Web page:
Glee: I really like that the show is continuing to build an argument for its thesis, seen in the epitaph for Irene Adler in the Pilot. “Glee, by its very definition, is about opening yourself up to joy.” We’ve seen Glee/musical theatre/dancing help a variety of the primary and secondary characters express themselves, find unrecognized talent. In “Preggers,” we see Quinn’s pregnancy introduced, which will allow for the classic narrative technique of using two problems to resolve one another. Terri needs a baby (or thinks she needs one to keep Will), and Will doesn’t want to be a dad (and Quinn would probably rather not have to raise a child at this time). The questions now are when/if Will and Finn discover their respective partner’s lies.
Something to keep an eye on is that most of the antagonism in the show is being conducted by female characters — Terri’s lies, Rachel’s tantrums, Sue’s schemes, Quinn’s plots to reclaim her boyfriend. I hope that we don’t continue to see the women in the show as the ones causing the problems for the cast. However, we do have Sandy’s meddling, Ken acting as a obstacle standing between Will and Emma. Luckily, we also have Emma, who is probably the most unquestionably positive character in the show. The attraction between her and Will is antagonistic to Will and Terri’s marriage, but Terri is still marginally likeable at best, even if it is now easier to empathize with her.
The real winner of this episode, however, was Kurt and his story. After coming out to Mercedes last episode, Kurt comes out of the gates with the “Single ladies” dance in a unitard, rocking out in his fabulosity. He lands the kicker gig and then helps the football team break their losing streak. And why, how? Through the empowering force of dancing…to a music video from a female performer, talking about being a single lady. The best moment of the episode for me, and one of the best of the show so far — seeing the football team break out into the dance, and one of the opposing team’s players getting into it as well. The power of dance compels you!
Eastwick: Desperately Magical Housewives. A re-make/sequel to the Updike novel and/or the earlier TV series, this brings us three women of Eastwick who are stuck in their lives, wishing for a change. A powerful sexy dark man whisks into town to fulfill all their dreams — sex, control, power. The show didn’t really grab me despite some respectable performances. I’m clearly not the intended demographic, and it may appeal to hardcore fans of Housewives and/or Sex and the City, Lipstick Jungle, etc.
Accidentally on Purpose: This one is basically Knocked Up: The Series. Woman in her thirties has a one-night stand with boytoy. One-night stand becomes several week stand, and then she gets pregnant. Boy is homeless and Woman invites him to stay with her while he gets on his feet. Clearly, they will fall in love over a course of stumbling back and forth romantic comedy follies. The performances over the series will determine whether the show is worthwhile or just more execrable crap. How I Met Your Mother works as a romantic comedy series for two big reasons: The amazing work of the actors, and the ridiculousness of the stories involved. Time will tell if Accidentally on Purpose can achieve those reasons or find some of its own. This is also one of two ‘Cougar’ TV shows, along with “Cougar Town.” Cougars are bi now. I know because MTV told me so. 😛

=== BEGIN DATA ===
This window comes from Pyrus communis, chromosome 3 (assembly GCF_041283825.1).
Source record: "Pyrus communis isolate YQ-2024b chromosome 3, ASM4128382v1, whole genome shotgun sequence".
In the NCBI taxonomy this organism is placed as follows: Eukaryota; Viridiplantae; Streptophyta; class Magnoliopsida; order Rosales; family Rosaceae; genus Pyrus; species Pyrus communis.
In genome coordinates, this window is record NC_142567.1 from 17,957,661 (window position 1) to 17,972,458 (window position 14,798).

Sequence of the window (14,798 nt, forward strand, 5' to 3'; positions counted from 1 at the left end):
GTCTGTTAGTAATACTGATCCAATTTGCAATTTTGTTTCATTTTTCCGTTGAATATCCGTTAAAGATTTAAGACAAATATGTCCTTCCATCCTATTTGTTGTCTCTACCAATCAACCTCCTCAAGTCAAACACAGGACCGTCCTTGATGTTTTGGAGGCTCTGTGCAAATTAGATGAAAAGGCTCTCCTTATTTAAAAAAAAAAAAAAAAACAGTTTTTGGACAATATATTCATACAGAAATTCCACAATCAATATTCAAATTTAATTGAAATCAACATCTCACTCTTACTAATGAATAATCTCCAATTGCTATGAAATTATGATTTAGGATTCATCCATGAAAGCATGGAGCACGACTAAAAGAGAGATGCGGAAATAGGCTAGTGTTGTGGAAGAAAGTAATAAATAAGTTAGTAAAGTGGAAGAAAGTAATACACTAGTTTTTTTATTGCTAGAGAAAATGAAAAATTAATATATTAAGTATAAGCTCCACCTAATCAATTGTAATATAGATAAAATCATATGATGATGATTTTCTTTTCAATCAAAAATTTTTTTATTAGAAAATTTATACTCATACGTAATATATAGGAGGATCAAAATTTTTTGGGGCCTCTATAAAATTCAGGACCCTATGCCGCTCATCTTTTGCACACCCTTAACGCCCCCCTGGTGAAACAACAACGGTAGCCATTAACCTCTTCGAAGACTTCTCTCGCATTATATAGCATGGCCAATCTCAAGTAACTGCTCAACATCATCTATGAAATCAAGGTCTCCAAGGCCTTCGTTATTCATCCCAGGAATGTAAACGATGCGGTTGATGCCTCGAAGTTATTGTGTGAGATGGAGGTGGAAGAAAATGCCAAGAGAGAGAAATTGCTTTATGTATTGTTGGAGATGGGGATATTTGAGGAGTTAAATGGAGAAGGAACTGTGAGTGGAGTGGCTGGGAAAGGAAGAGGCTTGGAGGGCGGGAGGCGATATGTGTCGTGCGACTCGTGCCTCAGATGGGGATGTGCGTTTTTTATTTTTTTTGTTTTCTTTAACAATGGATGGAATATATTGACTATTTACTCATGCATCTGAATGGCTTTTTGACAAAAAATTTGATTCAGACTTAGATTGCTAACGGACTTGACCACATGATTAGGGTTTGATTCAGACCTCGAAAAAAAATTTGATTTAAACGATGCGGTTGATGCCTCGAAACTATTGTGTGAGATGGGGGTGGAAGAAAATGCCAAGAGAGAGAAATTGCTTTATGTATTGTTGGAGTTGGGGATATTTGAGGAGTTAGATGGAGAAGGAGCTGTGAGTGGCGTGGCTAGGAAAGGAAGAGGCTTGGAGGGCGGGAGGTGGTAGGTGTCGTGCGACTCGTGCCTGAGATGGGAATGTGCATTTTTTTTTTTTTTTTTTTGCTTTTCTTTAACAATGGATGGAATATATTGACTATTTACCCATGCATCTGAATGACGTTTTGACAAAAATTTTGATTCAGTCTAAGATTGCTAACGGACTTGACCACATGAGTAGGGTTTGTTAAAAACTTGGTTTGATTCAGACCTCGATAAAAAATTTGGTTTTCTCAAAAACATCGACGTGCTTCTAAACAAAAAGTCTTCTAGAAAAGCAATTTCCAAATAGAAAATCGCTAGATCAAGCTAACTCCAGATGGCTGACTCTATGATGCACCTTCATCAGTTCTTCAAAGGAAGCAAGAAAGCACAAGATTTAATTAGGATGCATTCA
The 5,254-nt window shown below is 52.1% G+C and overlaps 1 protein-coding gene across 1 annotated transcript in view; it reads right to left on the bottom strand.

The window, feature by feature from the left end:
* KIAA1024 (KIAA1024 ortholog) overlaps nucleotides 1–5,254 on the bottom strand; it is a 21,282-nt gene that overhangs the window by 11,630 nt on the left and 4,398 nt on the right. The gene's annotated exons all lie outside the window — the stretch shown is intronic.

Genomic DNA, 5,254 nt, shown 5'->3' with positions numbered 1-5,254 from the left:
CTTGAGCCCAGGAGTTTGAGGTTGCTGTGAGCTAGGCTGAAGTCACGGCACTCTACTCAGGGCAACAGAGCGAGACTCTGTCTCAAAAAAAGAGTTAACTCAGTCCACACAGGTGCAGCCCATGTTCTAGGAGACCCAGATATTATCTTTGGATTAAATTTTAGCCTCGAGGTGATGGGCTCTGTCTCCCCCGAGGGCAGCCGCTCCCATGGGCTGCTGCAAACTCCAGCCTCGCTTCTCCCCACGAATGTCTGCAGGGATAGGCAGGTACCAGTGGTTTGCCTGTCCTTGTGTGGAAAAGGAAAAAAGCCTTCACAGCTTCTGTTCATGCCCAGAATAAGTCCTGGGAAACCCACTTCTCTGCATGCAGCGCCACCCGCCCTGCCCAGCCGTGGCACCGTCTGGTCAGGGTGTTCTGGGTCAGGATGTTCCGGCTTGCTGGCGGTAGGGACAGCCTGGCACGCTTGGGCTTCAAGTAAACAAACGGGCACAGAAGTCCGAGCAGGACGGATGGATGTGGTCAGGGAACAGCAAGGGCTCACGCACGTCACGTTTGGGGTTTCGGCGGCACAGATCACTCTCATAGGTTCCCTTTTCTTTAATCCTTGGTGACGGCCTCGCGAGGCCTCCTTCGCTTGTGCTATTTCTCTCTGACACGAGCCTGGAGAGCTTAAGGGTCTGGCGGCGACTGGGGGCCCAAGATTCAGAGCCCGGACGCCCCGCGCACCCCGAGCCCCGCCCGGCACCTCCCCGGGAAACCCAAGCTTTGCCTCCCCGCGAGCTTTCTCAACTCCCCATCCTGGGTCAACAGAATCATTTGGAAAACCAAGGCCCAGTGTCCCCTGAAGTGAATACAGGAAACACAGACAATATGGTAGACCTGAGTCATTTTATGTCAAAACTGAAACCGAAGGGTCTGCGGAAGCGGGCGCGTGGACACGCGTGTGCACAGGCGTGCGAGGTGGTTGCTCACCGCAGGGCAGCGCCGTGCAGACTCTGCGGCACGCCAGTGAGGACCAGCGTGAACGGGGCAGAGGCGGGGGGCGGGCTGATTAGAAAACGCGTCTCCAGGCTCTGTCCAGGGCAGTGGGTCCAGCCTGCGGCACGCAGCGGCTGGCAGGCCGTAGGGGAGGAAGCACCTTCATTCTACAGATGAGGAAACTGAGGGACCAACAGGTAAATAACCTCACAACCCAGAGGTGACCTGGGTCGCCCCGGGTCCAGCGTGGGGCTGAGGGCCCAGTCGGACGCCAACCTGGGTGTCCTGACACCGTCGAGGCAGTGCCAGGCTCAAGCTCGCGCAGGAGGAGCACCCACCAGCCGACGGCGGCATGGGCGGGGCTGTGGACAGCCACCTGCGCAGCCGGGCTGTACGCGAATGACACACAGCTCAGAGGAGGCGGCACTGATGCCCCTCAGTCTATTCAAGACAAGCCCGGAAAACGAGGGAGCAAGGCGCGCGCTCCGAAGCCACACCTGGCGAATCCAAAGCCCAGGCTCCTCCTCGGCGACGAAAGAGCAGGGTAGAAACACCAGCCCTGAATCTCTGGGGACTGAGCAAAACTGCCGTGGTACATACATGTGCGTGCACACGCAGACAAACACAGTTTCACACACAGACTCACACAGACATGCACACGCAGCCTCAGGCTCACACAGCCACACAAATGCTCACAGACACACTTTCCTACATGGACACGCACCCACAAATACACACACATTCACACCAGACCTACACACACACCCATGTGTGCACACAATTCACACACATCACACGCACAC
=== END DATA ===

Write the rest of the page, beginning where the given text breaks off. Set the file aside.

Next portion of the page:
FastForward(preview): I’ve only seen the first 17 minutes of this, since the premiere is tonight on ABC. This adaptation of the Robert J. Sawyer novel has the whole world blacking out for two minutes and 17 seconds, with a vision of 6 months in the future. Our leads so far (from the preview) are two mae FBI agents, one agent’s wife (a doctor), one of the doctor’s colleagues, the doctor and agent’s daughter, and that family’s babysitter. We have John “Harold” Cho as one of the agents and Joseph Fiennes as the other. Sonya Walger (Penny from LOST) plays the female doctor.
ABC seems to be trying to make this the next LOST, but this show’s concept is actually far more contained, since there’s only so long you can go before hitting the six month mark and seeing how people’s futures have changed (or not). The larger question of “why” can provide the show with some longer-term legs, but as with any serial character-driven show, it comes down to the execution of the characters’ arcs.
Castle: This was one of my favorite new shows last year: Fillion is a fantastic comedic/dramatic lead, and the Castle/Beckett dynamic is dynamic and story-productive. I was happy to see the famous-writer poker game come back, and was appreciative of Beckett’s quick change to Russian Girlfriend Mode to get in to the underground game. Here we saw flashes of Beckett as taking a cue from What Would Nikki Heat Do? — It’ll be interesting to see if Nikki Heat as a character influences Kate Beckett as a character. I’m imagining that investigating Kate’s mother’s murder will be the arc-plot for the first season (if not longer), and we’ll continue to see Castle and Beckett become increasingly reliant on one another. Whether this leads to them connecting romantically remains to be seen, ala television convention.